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Last updateTue, 18 Sep 2018 1pm

Jimmy Boegle

The Butchery Boys’ Marcus Bush (aka Marco D’Beast), 27, is one busy dude. By day, he installs Murphy beds; by night, he cooks at The Hood Bar and Pizza. The Palm Desert resident and his psychobilly bandmates will be releasing a six-song EP, USDA Condemned, this spring; watch for updates on a release show by following the band on their Facebook page.

What was the first concert you attended?

I can't remember, ha ha. Probably my uncle’s band, RedRum, when I was a wee lad.

What was the first album you owned?

Billy Idol, Rebel Yell, on vinyl.

What bands are you listening to right now?

Every Time I Die, He Is Legend, Between the Buried and Me, The Devil Makes Three, Koffin Kats, Propagandhi, August Burns Red, Mad Sin—usually something different every day.

What artist, genre or musical trend does everyone love, but you don’t get?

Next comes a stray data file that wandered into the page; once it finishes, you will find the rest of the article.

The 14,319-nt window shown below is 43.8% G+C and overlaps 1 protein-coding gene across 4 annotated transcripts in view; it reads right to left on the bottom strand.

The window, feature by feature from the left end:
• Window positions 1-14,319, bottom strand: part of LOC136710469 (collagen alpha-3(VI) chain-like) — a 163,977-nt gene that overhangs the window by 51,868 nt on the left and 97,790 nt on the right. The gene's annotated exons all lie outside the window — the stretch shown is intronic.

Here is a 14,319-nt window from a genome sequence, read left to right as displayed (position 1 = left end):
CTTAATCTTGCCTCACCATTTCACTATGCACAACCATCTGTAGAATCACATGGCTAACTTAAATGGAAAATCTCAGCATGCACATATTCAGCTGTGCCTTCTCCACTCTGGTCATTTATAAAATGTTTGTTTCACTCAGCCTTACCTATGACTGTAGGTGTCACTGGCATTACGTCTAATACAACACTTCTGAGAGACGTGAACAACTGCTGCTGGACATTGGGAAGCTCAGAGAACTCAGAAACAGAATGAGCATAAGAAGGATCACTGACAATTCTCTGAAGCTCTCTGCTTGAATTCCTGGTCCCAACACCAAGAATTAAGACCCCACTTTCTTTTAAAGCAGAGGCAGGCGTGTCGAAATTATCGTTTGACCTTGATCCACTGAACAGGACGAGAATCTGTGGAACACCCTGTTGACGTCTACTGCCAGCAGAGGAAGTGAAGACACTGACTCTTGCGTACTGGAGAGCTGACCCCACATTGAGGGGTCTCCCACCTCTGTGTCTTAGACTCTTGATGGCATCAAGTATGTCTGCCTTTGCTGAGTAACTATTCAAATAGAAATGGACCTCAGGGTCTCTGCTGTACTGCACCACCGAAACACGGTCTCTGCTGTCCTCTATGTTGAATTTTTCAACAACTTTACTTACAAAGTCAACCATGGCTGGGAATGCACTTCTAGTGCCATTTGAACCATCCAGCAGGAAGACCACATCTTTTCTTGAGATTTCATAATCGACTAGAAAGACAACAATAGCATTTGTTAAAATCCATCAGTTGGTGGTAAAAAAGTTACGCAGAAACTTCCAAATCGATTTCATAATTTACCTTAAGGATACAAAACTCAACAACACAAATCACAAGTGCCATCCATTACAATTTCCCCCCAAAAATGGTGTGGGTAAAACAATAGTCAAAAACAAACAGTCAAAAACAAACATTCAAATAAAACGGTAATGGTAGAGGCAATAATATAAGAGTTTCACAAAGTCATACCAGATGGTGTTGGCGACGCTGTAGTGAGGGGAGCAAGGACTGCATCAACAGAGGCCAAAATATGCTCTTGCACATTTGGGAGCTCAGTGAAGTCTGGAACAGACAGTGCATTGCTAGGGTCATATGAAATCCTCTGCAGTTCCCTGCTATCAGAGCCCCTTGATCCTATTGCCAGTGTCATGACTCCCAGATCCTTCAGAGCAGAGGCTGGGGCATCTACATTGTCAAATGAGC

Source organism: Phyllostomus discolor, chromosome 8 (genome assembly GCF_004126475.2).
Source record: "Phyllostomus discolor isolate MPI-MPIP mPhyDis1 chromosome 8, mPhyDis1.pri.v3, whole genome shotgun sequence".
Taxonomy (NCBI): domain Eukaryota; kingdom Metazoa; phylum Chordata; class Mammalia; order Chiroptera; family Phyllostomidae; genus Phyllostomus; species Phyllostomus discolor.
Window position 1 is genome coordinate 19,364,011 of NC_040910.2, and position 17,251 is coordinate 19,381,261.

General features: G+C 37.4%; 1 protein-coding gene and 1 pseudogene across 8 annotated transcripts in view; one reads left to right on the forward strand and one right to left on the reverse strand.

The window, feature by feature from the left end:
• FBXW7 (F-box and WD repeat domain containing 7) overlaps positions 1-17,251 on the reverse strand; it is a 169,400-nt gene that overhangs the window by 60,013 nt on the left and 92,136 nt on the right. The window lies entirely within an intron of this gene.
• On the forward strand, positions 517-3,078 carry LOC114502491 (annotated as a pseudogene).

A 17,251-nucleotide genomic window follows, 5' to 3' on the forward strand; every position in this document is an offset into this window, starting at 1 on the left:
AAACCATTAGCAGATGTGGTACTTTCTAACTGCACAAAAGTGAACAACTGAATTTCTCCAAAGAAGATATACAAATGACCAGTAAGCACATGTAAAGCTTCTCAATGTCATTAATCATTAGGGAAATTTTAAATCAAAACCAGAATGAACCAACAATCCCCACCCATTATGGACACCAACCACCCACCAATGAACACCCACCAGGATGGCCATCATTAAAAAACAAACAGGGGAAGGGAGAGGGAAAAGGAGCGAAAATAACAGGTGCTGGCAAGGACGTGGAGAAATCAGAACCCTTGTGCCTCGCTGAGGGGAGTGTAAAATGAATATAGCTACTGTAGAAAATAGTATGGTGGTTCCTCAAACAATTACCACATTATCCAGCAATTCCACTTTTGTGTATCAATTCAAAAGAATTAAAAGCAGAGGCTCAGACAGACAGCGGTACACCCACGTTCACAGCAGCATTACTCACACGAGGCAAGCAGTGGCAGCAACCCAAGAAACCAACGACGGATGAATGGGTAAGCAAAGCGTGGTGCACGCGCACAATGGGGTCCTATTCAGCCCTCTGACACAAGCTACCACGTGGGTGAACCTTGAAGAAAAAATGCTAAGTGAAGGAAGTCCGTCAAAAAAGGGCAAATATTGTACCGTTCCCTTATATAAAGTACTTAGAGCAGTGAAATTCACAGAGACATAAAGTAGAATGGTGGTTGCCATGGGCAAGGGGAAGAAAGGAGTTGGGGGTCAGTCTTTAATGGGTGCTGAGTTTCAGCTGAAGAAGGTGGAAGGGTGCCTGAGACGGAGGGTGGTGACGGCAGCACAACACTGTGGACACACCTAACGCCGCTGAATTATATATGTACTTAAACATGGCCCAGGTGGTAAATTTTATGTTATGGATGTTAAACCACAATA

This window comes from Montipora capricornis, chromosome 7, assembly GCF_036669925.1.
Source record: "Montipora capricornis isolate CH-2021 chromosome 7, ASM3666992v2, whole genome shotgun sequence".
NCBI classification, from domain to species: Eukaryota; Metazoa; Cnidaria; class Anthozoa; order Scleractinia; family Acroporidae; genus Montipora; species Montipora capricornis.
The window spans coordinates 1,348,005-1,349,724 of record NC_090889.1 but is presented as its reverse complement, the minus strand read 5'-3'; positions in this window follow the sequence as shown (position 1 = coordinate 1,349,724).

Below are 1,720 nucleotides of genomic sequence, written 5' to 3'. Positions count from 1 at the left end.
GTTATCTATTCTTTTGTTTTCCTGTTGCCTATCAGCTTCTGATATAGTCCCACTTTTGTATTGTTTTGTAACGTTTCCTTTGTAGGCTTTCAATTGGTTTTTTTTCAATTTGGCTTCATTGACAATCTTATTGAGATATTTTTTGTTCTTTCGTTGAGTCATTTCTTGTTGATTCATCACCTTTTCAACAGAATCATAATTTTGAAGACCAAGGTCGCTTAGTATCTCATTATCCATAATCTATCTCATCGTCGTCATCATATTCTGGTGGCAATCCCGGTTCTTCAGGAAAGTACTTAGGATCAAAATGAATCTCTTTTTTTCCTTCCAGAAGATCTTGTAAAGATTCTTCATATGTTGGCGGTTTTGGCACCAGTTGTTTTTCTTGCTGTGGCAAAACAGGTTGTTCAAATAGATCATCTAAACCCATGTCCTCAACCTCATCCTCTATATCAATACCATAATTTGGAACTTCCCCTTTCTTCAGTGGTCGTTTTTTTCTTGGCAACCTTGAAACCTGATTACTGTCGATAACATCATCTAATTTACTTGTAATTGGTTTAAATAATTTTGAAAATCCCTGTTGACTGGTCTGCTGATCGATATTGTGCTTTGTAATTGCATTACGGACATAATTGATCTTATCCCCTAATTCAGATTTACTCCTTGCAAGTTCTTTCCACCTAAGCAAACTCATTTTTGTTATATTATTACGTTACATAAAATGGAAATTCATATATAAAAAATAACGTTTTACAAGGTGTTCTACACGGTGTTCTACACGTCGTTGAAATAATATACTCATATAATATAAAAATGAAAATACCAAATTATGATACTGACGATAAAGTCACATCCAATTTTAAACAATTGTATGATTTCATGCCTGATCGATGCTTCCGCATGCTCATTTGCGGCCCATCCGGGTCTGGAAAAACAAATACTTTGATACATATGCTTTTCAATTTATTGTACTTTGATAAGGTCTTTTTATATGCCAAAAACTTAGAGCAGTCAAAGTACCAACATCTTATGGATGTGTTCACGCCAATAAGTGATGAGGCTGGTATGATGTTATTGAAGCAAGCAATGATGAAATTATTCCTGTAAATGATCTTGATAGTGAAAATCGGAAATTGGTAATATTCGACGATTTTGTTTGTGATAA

Dub step. I'm not one to bash anyone's musical taste, I just don't understand the monotony.

What musical act, current or defunct, would you most like to see perform live?

It would be awesome to see Sikth reunite.

What’s your favorite musical guilty pleasure?

Although I have a lot of them, Cradle of Filth, I'd say, is the most favorite. I just grew up on it and at one point had every album. One that I don't usually admit to is old Blink-182. Ha ha.

What’s your favorite music venue?

Growing up, I was extremely fond of the (defunct) Showcase Theatre in Corona. Now it is definitely The Hood, not only because I work there, but because it's a small, intimate venue where some really good shows have gone on in the past year or so.

What’s the one song lyric you can’t get out of your head?

There are a ton of them, but I always find me and my co-workers singing “Saturday Night” by the Misfits.

What band or artist changed your life? How?

Between the Buried and Me and their drummer, Blake Richardson. After hearing about them, I developed a whole new world of inspiration. Although their style of music is very different from what I typically play, it helped me to understand how to mash together multiple styles of music and the importance in tasteful transitions.

You have one question to ask one musician. What’s the question, and who are you asking?